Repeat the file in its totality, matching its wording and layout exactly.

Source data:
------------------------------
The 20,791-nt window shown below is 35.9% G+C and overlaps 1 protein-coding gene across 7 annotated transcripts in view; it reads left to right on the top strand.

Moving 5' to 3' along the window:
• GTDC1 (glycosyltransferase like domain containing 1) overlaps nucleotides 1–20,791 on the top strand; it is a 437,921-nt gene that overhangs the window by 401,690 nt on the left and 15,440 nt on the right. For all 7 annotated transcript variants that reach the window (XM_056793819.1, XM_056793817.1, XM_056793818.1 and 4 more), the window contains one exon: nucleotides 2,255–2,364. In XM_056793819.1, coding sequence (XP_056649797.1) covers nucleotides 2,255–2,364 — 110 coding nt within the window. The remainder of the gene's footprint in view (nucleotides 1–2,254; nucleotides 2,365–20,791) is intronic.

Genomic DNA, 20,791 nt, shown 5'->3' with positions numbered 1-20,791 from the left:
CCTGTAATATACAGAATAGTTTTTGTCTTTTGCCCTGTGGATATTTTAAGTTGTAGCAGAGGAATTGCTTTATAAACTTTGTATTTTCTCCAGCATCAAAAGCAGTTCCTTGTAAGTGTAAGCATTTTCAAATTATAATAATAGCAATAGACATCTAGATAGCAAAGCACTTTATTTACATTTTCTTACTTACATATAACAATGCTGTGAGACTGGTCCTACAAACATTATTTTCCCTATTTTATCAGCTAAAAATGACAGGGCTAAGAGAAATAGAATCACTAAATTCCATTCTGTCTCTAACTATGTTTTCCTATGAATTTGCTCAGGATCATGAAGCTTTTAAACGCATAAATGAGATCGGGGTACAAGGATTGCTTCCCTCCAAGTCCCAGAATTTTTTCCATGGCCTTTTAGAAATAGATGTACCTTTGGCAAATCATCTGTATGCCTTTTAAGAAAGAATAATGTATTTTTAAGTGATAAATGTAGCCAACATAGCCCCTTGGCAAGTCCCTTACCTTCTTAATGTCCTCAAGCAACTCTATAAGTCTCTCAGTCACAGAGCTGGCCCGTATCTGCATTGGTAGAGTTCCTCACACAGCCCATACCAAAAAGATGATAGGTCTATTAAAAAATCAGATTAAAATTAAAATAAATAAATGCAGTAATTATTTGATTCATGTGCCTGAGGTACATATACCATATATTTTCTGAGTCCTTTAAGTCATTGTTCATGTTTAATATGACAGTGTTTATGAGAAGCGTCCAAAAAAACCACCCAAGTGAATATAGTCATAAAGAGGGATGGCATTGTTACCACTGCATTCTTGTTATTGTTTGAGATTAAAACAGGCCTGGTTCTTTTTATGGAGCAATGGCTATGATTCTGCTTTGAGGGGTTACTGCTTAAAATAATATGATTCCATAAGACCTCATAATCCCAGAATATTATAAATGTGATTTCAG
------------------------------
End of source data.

The 20,791-nt window shown below is 35.9% G+C and overlaps 1 protein-coding gene across 7 annotated transcripts in view; it reads left to right on the top strand.

Moving 5' to 3' along the window:
• GTDC1 (glycosyltransferase like domain containing 1) overlaps nucleotides 1–20,791 on the top strand; it is a 437,921-nt gene that overhangs the window by 401,690 nt on the left and 15,440 nt on the right. For all 7 annotated transcript variants that reach the window (XM_056793819.1, XM_056793817.1, XM_056793818.1 and 4 more), the window contains one exon: nucleotides 2,255–2,364. In XM_056793819.1, coding sequence (XP_056649797.1) covers nucleotides 2,255–2,364 — 110 coding nt within the window. The remainder of the gene's footprint in view (nucleotides 1–2,254; nucleotides 2,365–20,791) is intronic.

Genomic DNA, 20,791 nt, shown 5'->3' with positions numbered 1-20,791 from the left:
CCTGTAATATACAGAATAGTTTTTGTCTTTTGCCCTGTGGATATTTTAAGTTGTAGCAGAGGAATTGCTTTATAAACTTTGTATTTTCTCCAGCATCAAAAGCAGTTCCTTGTAAGTGTAAGCATTTTCAAATTATAATAATAGCAATAGACATCTAGATAGCAAAGCACTTTATTTACATTTTCTTACTTACATATAACAATGCTGTGAGACTGGTCCTACAAACATTATTTTCCCTATTTTATCAGCTAAAAATGACAGGGCTAAGAGAAATAGAATCACTAAATTCCATTCTGTCTCTAACTATGTTTTCCTATGAATTTGCTCAGGATCATGAAGCTTTTAAACGCATAAATGAGATCGGGGTACAAGGATTGCTTCCCTCCAAGTCCCAGAATTTTTTCCATGGCCTTTTAGAAATAGATGTACCTTTGGCAAATCATCTGTATGCCTTTTAAGAAAGAATAATGTATTTTTAAGTGATAAATGTAGCCAACATAGCCCCTTGGCAAGTCCCTTACCTTCTTAATGTCCTCAAGCAACTCTATAAGTCTCTCAGTCACAGAGCTGGCCCGTATCTGCATTGGTAGAGTTCCTCACACAGCCCATACCAAAAAGATGATAGGTCTATTAAAAAATCAGATTAAAATTAAAATAAATAAATGCAGTAATTATTTGATTCATGTGCCTGAGGTACATATACCATATATTTTCTGAGTCCTTTAAGTCATTGTTCATGTTTAATATGACAGTGTTTATGAGAAGCGTCCAAAAAAACCACCCAAGTGAATATAGTCATAAAGAGGGATGGCATTGTTACCACTGCATTCTTGTTATTGTTTGAGATTAAAACAGGCCTGGTTCTTTTTATGGAGCAATGGCTATGATTCTGCTTTGAGGGGTTACTGCTTAAAATAATATGATTCCATAAGACCTCATAATCCCAGAATATTATAAATGTGATTTCAG